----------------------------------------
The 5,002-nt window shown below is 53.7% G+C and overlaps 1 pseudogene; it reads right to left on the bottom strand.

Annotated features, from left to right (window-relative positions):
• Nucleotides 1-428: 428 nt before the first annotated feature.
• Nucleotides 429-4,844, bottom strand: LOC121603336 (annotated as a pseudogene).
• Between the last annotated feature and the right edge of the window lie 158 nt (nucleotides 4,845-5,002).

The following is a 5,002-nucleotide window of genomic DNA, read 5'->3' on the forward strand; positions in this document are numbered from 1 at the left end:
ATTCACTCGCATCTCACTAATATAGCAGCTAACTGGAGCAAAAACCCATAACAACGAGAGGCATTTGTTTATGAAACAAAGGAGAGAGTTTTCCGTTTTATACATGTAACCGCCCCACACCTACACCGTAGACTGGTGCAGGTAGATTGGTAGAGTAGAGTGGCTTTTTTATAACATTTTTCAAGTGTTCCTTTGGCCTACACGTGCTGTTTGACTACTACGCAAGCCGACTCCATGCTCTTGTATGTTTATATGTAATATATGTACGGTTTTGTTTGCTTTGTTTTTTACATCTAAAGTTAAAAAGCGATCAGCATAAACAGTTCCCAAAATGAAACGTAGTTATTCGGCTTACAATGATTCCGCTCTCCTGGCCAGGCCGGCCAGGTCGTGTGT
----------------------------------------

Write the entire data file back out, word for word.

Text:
The 5,002-nt window shown below is 53.7% G+C and overlaps 1 pseudogene; it reads right to left on the bottom strand.

Annotated features, from left to right (window-relative positions):
• Nucleotides 1-428: 428 nt before the first annotated feature.
• Nucleotides 429-4,844, bottom strand: LOC121603336 (annotated as a pseudogene).
• Between the last annotated feature and the right edge of the window lie 158 nt (nucleotides 4,845-5,002).

The following is a 5,002-nucleotide window of genomic DNA, read 5'->3' on the forward strand; positions in this document are numbered from 1 at the left end:
ATTCACTCGCATCTCACTAATATAGCAGCTAACTGGAGCAAAAACCCATAACAACGAGAGGCATTTGTTTATGAAACAAAGGAGAGAGTTTTCCGTTTTATACATGTAACCGCCCCACACCTACACCGTAGACTGGTGCAGGTAGATTGGTAGAGTAGAGTGGCTTTTTTATAACATTTTTCAAGTGTTCCTTTGGCCTACACGTGCTGTTTGACTACTACGCAAGCCGACTCCATGCTCTTGTATGTTTATATGTAATATATGTACGGTTTTGTTTGCTTTGTTTTTTACATCTAAAGTTAAAAAGCGATCAGCATAAACAGTTCCCAAAATGAAACGTAGTTATTCGGCTTACAATGATTCCGCTCTCCTGGCCAGGCCGGCCAGGTCGTGTGT